A guide to podcasts — an underrated gem mine

October 4, 2019 — by Annissa Mu

Teens binge-watch Netflix and spend hours on YouTube and social media. They don’t do podcasts — or at least that’s the popular perception.

When people who have never tried exploring the world of podcasts think of them, they might imagine their grandmother or grandfather sitting in their rocking chair, listening to another older person go on and on in a monotone about politics, history or classical music. Clearly, most people don’t realize how diverse and exciting podcasts can be.

That’s why I compiled a guide to my favorite podcasts, hand-selected to meet any entertainment preference, in hopes that more people my age will open their arms to this wonderful medium.

The first podcast I would like to introduce is a great example of the vivid imagery that can be conveyed with just words. If you like stories of the mysterious and spooky, similar to hit shows like “Stranger Things” or “Gravity Falls,” listen to “Welcome to Night Vale.” The podcast is in the style of a community radio station of a fictitious town called Night Vale. Similar to “Gravity Falls,” Night Vale and its citizens are characterized as incredibly strange and abnormal but are written off by the radio host as the most normal and mundane.

However, “Welcome to Night Vale” is not a narrative story, which may be a turnoff for some people. For those who love mystery and plot, I suggest the podcast “Big Data.” This podcast is made from the perspective of two news reporters investigating a robbery that eventually leads to the end of the internet. Hilarious and enthralling, “Big Data” is the perfect podcast for anyone who likes crime and heist stories. It’s a little like the movie “Catch Me If You Can,” except instead of magicians, it’s hackers.

Speaking of crime, what about crime fighting? A great fictional crime-fighting podcast to listen to is “The Penumbra.” My favorite arc is the story following a cynical yet brilliant private eye on the planet Mars named Juno Steel. While “Big Data” and “Welcome to Night Vale” focus more on suspenseful mysteries rather than story, “The Penumbra” follows a more typical narrative format that includes more character development and a mostly linear plotline. 

The biggest appeal of the adventures of Juno Steel is the blood pumping action scenes accompanied by Juno Steel’s hilarious dry wit. We also love a good tragic Juno Steel backstory to pull our heartstrings.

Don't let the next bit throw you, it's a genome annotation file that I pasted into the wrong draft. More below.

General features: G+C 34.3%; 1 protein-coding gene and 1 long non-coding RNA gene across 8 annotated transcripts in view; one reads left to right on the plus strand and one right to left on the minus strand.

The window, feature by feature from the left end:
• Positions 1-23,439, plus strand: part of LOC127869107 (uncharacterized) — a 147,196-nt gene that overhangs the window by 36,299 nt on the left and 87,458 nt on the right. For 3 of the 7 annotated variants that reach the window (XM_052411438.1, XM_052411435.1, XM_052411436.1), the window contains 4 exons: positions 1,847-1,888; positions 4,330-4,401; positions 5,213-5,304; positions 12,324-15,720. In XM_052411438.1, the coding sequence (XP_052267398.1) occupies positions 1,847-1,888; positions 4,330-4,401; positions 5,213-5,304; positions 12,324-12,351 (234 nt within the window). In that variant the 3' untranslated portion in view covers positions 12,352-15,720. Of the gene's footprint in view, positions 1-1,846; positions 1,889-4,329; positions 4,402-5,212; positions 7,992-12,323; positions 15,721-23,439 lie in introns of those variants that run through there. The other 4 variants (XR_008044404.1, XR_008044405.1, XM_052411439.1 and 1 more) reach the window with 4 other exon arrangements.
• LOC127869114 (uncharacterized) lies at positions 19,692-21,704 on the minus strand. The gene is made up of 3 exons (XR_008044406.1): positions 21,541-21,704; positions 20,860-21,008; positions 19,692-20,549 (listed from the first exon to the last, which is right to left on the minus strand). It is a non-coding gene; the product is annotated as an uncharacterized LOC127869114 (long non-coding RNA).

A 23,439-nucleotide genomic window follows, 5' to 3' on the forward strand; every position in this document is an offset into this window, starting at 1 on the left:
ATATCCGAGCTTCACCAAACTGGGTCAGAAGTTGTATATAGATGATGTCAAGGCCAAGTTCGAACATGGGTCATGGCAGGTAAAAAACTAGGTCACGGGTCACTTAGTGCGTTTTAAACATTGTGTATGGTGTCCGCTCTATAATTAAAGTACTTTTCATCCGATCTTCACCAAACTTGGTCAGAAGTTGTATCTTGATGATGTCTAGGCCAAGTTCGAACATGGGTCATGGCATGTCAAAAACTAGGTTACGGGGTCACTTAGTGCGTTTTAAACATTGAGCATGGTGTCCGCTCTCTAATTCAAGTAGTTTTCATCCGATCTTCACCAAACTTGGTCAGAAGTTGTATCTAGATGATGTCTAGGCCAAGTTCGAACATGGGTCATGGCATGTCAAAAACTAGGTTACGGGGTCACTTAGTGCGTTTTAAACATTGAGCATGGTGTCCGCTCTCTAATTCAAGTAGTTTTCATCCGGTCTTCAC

Moving on from fictional podcasts, I would be remiss not to mention the absolute classic that is “This American Life,” a journalistic short story and essay podcast exploring the  lives of different Americans. Despite releasing its first episode in the 1990s, “This American Life” has a consistent 2.2 million listeners, thanks to the many interesting stories it tells. 

For example, who could forget the Chinese immigrant who was contained in a shelter because no authority figure would believe she was an adult? Who could stray away from the experiences of the football player who was terrified of being touched?   

If someone were to take one of the individual stories from “This American Life” and pour an immaculate amount of investigation and production into it, they would get my personal favorite journalistic and true crime podcast: “Dr. Death.” 

“Dr. Death” is the story of Christopher Duntch, a neurosurgeon who ruined 33 patients in surgery, and covers how the medical system failed to stop him. Full of gut-dropping twists and turns and haunting testimonies from several close sources, “Dr. Death,” is just like a page-turning book, impossible to put down. 

Podcasts are a diverse and versatile form of entertainment, containing so many different genres and personalities. However, the strength of all podcasts are their voices. Voices breathe life and interest into what could be boring or hard to communicate. 

I can’t imagine “Welcome to Nightvale” or “Big Data” without the over-the-top voice acting that brings out the wonderfully insane personalities of their characters. And I can’t imagine hearing about the random stories of real-life people without the hysterical laughter of the hosts from “This American Life” or the perfect dramatization and calm narration in “Dr. Death.” 

Because of this, podcasts are just as, if not more, valuable than any other book or television show and should be bingeable entertainment for young and old alike.     

 

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